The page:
OK, now is the time, you reader ask me what is wrong with this review? Why are you talking about hope and love in an album of Sinéad O'Connor? Yes, I'm talking about those because the album is a whole, as her, with its emotionally ups and downs, but still, a voice is not only the means for complain, it must be also the mean to touch our lives, to get to that place somewhere in our brains where they stay and they come out when you don't expect them to come back. But Sinéad's voice is more than that. What makes her unique is precisely the way she can hug compromise, emotion, rage and courage.
Take off your shoes is a song about faith and true religion, about how we can experience religion as something inside ourselves, and is a powerful criticism about the Catholic Church and the scandal about child sex abuse. All in all, Sinéad plays the character of the Holy Spirit answering to that fact to the Vatican. It's my favourite song of the album, because it plays with double meanings. Could we consider the children's bodies and dreams holy ground? I do. But there is something else, the song does not mention abuse neither rape, and can be interpreted as a complain against the Church, not only because what we know already about them, but also about other aspects of their politics and history which are totally reproachable. Her voice is at her best in this song and goes straight to the bone when she sings "I bleed the blood of Jesus over you". That blood that was suppose to redeem all of us, that blood that they have polluted into something else, something close to danger and wound.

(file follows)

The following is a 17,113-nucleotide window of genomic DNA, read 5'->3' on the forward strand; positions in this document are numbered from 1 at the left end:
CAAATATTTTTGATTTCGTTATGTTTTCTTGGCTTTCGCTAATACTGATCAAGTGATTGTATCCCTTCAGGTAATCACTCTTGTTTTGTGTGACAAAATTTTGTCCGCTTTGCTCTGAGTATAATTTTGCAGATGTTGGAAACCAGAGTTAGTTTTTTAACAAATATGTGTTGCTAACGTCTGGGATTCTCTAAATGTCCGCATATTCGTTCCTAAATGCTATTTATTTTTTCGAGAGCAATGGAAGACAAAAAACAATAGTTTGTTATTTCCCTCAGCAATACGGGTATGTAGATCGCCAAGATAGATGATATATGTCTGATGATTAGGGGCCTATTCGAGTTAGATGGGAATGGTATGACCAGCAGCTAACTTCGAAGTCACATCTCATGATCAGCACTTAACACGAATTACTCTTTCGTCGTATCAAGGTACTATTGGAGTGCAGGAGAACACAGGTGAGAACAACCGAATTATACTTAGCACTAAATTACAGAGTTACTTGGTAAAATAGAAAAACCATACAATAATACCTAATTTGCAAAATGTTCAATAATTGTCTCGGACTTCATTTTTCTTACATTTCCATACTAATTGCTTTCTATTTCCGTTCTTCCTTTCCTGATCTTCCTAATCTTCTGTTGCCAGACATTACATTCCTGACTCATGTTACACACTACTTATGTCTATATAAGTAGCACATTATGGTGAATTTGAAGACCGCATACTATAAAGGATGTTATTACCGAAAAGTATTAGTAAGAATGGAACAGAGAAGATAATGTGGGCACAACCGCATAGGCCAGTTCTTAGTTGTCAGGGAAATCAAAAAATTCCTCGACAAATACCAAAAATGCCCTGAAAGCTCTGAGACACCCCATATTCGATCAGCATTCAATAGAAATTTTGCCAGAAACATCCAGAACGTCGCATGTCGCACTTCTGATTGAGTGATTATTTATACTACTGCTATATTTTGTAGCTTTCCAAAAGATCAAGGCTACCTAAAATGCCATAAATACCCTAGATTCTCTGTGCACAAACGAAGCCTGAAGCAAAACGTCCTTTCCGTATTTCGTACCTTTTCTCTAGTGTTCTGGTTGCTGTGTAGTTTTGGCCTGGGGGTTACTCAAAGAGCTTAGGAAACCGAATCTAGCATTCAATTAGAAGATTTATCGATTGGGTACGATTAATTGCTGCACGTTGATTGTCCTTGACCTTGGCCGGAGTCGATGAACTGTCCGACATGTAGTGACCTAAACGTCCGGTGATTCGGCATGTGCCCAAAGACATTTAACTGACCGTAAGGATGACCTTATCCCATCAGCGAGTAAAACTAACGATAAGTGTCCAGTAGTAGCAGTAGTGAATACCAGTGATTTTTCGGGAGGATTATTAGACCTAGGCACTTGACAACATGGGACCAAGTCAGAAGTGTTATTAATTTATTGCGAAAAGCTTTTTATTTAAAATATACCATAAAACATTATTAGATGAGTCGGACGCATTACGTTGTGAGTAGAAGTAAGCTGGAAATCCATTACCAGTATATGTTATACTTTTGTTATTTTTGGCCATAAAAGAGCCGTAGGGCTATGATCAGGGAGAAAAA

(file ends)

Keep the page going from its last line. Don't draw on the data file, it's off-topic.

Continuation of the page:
Back where you belong is another character songs where Sinéad performs the letter of a father killed in war to his son, full of hope of pain, concealing the tone between the farewell and the wish of happiness. A song which works so well thanks to Sinéad's special talent for the detail.